Loveland City Council members voted unanimously to approve a redevelopment plan.

A rendering of the slated Cleveland Station redevelopment project at Cleveland Avenue and Fifth Street in Loveland shows storefronts and an outdoor seating area on the property’s southeast corner. A tax increment financing plan for the project was given a green light by the Loveland City Council on Tuesday. (Greg Fair) January 21, 2021, at 9:16 p.m.

Loveland City Council members voted unanimously to approve a redevelopment and tax increment financing plan for a historic property southeast of Cleveland Avenue and Fifth Street this week.

The developer, Love 450, would be reimbursed up to $800,000 for widening sidewalks, improving building facades, putting up public art installations and making other public improvements at “Cleveland Station,” costing about $1.61 million altogether.

The entire redevelopment is slated to cost around $4.74 million and would transform the building — once home to the Reporter-Herald and later a Banner Health clinic and thrift store — into a collection of nine storefronts for small entrepreneurs.

Funding would come from TIF-backed loans secured by the Loveland Downtown Development Authority, and director Sean Hawkins told council members that the entity expects to spend $1.05 million out of $5 million in diverted property and sales tax over 15 years to reimburse the developer, including debt service.

Property owner Greg Fair called the project a “labor of love” and represented the developer during Tuesday’s council meeting. He later said he expected crews will start working on building facades either next week or the following week.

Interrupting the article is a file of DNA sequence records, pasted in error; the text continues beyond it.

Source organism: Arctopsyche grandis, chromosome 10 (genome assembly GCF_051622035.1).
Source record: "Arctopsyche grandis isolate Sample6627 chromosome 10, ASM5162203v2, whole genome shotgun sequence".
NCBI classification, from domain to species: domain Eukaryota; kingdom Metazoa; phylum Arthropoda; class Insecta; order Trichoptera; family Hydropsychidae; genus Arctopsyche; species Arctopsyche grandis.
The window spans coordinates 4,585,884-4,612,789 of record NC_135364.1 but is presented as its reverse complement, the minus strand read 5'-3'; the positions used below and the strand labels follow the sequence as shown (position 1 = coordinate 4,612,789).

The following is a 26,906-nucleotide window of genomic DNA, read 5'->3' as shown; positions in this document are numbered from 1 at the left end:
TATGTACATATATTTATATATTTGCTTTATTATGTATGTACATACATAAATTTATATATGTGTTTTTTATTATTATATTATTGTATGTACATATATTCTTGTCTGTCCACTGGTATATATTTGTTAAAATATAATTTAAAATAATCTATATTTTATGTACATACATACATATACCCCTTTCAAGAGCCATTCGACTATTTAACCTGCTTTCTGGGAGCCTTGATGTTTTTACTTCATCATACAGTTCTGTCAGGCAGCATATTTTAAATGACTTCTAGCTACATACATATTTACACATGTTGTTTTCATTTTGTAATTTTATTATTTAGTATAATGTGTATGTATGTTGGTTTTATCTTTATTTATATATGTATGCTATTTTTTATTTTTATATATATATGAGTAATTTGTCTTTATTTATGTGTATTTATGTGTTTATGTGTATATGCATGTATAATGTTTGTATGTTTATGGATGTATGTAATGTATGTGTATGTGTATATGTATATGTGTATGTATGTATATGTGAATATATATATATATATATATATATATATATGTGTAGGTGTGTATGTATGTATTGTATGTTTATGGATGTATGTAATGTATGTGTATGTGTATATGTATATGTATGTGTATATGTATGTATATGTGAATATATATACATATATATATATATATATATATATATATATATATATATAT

“And with the DDA’s support and the TIF financing aspect, the $800,000 is allowing this project to be developed at a much higher level,” he said. “We’ll have better tenants, and we’ll have a more beautiful building, so everyone wins.”

Cleveland Station has already confirmed three tenants — Boutique by Sonja on the structure’s west side, Tom Davis Saloon on the northwest corner and also the Radial Development Group coworking space.

Hawkins also promoted the project to council members, bringing up how the restored brick and other architectural elements including cornices, awnings, transoms and windows would present a more attractive image of Loveland to the “thousands” of cars that pass each day.

“I think this really beautiful addition is going to show people that things are changing in our downtown district,” he said.

Also mentioned by Hawkins are the fact that the property has stood vacant since 2015 and that it would serve as a link between Fifth Street to the north and Fourth Street to the south.

Council members stressed how the $800,000 reimbursement — $300,000 of which would be paid following facade completion, with the rest paid out at the time of buildout no later than Dec. 31 — would come from new tax dollars generated by the development itself.

“Not one dollar of existing tax dollars is being used for this,” councilor John Fogle of Ward III said.

In response to a question by Mayor Jacki Marsh, Hawkins said the property was forecast to generate an additional $200,000 in tax revenue each year on top of a starting figure of $100,000, and that a successful restaurant on one of the building’s corners could generate about $60,000 alone.

Ward II councilor Andrea Samson said she was glad the developer considered the Loveland’s Heart Improvement Program in their improvements — the city’s plan for downtown infrastructure improvements includes wider sidewalks, additional and, controversially, parallel parking.

The developer’s plans would reduce parking on the property’s north side by trading seven angled spaces for four parallel spaces.

Samson also thanked the developer for mentioning the $3,000 to be spent on a wheelchair ramp as part of the public improvements to comply with accessibility rules.

“I’m extra excited about this project because it addresses the HIP Streets piece,” Samson said. “It seems like you have a good finger on the pulse of our city.”

The council voted 8-0 to approve the plan on their first and only reading. Ward I councilor Rob Molloy recused himself from the vote Tuesday.